Call it the battle of Maiden. This week, Apple and Greenpeace traded very public barbs over how much clean power is used by Apple's £1 billion state-of-the-art data centre in Maiden, North Carolina, USA.
But it appears that much of the arguing stems from their inability to agree on what they're arguing about.
On Monday, Greenpeace released a report calling Apple's data centre a power-hungry threat to the environment, but Apple responded by saying Greenpeace got its facts wrong. The key sticking point is a simple question: How much energy is Apple's data centre burning? Greenpeace says 100 megawatts, while Apple says it's only 20 megawatts.
The truth may be somewhere in-between.
According to Greenpeace, Apple's data centre relies too much on coal-produced electricity, and the company hasn't done as much as it could to secure other, more environmentally friendly sources of power.
Apple is clearly unhappy with the report. After all, it's adding some unprecedented green-energy generating features to the site, including a massive solar array on the site along with a 5-megawatt biogas generator. "We believe this industry-leading project will make Maiden the greenest data centre ever built," said Apple spokeswoman Kristin Huguet, in an email message.
She added that 60 per cent of the 20 megawatts used by the facility will come from the site's solar farm and biogas-powered fuel cells. About 5 megawatts of that will come from the fuel cells, and the other 7 from the solar array.
So why the disconnect? Greenpeace says it got the 100 megawatt number by doing a simple calculation: 1MW of power demand for every £9 million spent on the data centre plus 50 per cent extra for non-computer energy demands. Apple, they add, has said it plans to spend £1 billion at Maiden over the next decade.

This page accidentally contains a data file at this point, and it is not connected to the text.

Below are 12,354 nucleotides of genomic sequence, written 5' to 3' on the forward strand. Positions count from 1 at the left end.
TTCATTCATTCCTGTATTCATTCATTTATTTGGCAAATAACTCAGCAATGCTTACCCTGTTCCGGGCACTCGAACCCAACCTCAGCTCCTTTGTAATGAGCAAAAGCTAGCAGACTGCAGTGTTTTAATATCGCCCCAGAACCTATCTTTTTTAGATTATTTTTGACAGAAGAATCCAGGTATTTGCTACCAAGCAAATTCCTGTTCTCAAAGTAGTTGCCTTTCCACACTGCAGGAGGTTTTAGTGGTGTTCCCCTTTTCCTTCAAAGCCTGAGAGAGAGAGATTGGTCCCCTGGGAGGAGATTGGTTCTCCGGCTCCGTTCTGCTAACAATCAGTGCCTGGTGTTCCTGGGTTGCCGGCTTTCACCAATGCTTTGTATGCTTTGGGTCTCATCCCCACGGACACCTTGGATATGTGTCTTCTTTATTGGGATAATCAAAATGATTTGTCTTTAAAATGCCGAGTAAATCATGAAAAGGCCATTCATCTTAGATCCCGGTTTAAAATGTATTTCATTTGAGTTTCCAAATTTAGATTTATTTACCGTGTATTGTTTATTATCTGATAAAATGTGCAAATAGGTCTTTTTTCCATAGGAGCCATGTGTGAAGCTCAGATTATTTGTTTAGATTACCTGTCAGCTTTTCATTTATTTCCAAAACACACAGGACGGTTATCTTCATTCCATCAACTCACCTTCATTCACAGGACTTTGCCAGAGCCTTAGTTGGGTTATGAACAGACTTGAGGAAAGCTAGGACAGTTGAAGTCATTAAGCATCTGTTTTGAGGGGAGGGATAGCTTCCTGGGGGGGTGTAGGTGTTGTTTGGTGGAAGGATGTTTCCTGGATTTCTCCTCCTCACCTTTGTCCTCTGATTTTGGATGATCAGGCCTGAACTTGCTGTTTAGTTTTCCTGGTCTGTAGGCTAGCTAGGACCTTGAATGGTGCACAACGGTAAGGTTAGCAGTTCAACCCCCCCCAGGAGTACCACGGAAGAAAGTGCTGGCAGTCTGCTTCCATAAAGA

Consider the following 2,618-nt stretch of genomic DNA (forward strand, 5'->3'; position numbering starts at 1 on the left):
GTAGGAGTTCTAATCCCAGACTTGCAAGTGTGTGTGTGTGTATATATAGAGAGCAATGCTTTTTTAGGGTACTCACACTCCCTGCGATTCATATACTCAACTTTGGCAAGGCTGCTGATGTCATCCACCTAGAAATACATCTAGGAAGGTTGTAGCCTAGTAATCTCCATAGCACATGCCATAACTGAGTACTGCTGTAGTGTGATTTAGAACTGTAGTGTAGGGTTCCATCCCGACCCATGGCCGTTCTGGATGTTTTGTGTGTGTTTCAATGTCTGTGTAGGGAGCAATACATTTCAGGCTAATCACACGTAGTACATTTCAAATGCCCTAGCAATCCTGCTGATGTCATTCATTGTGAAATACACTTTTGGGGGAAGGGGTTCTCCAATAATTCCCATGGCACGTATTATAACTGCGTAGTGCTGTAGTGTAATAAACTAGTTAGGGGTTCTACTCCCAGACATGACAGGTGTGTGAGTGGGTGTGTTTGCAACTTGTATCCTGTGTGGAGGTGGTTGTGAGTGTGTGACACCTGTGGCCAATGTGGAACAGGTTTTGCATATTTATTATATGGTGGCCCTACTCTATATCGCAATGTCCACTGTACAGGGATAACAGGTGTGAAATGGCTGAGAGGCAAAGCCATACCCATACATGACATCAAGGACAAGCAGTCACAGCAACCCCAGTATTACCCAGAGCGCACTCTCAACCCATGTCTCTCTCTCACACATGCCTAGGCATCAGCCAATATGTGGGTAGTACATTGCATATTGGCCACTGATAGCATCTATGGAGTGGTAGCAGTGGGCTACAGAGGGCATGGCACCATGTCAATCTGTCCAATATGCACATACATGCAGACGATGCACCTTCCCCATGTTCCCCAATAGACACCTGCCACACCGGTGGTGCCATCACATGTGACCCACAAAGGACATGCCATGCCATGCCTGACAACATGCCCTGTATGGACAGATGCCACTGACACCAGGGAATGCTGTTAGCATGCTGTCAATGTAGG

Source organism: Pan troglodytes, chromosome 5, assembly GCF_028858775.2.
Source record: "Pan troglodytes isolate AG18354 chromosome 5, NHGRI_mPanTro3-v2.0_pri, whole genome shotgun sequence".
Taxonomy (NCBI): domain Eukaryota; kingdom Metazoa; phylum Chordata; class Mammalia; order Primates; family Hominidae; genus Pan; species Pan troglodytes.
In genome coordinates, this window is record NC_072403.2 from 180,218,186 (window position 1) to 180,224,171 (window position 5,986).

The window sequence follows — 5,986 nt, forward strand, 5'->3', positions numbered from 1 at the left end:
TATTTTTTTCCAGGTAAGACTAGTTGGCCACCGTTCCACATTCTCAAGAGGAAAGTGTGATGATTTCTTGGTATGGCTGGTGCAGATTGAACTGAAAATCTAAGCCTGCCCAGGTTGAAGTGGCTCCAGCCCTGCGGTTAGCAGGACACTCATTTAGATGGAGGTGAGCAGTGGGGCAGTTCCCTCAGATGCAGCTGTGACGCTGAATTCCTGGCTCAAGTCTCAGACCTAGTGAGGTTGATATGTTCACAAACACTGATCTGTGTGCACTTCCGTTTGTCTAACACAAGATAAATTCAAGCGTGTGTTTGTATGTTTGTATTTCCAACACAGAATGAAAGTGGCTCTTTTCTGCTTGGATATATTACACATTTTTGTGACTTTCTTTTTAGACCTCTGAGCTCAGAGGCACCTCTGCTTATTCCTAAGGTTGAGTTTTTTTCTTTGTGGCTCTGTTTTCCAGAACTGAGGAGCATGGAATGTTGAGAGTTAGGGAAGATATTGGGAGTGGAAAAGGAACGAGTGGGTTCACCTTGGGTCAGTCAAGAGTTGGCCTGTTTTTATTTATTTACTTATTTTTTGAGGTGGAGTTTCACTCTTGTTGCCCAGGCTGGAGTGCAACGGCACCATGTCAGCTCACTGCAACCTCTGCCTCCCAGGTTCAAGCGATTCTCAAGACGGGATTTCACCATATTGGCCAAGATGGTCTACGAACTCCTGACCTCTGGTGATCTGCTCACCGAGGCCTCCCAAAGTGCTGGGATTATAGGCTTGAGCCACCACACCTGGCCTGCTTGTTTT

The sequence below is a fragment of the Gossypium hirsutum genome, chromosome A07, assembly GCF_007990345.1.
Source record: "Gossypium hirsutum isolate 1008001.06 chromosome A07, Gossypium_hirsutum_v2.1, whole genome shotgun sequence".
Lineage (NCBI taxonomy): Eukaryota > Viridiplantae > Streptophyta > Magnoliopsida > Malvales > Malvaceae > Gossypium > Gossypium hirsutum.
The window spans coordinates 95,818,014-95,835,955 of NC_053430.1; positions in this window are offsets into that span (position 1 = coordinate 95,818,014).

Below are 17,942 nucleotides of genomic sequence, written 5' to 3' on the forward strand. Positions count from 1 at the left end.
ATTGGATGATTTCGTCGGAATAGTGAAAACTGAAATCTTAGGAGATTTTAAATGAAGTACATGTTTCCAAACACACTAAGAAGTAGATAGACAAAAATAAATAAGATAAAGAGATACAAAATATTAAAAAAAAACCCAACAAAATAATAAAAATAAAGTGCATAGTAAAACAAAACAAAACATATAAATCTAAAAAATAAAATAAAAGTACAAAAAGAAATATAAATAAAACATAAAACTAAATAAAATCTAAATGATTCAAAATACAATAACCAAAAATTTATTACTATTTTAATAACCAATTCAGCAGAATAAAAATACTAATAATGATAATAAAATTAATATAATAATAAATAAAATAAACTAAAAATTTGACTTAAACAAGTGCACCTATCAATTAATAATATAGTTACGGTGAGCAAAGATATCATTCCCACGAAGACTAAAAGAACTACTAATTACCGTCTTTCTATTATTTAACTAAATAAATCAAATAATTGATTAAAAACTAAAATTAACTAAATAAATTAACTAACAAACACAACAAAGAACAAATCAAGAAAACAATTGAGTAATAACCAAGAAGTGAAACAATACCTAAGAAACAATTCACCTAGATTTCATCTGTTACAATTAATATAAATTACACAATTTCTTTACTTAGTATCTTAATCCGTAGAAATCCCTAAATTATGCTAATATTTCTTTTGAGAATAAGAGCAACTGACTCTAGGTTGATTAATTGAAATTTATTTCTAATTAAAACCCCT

But that £1 billion figure isn't exactly the right number to use when compared to Apple's 20 megawatt figure. When it announced the Maiden facility last year, Apple pegged its investment at £300 million. The company has reportedly told local officials that it expects to invest a total of £1 billion on the site over the next decade -- presumably to pay for the green energy initiatives and maybe even building a second data centre when the need arises -- but that hasn't happened yet.
So Greenpeace is talking about an imaginary £1 billion facility, to be built sometime in the future. Apple appears to be talking about the £300 million facility that's up and running today.
That makes the difference less stark. Using Greenpeace's same metrics, that would put the current Maiden facility at 50 megawatts.
Even so, Greenpeace's Gary Cook questions Apple's power consumption figure. "It seems low even for the size of the existing shell they have there if you look at other facilities" he says. "I would expect as they continue to ramp up that facility, it will continue to go north."
What he'd like to see is a commitment from Apple to keep buying renewable energy, even as it expands the data centre.
That's what Google has done, he says. "They've actually put data centres in locations where the grid's not very green, but hey have matched this with long term 20 year contracts for big chunks of wind," he says. "Companies like Apple and Microsoft could be doing this as well. There are wind developers who would like to bring their power to market. If they had forward-looking companies signing long-term contracts, that would help bring more power on the grid."
Image by Apple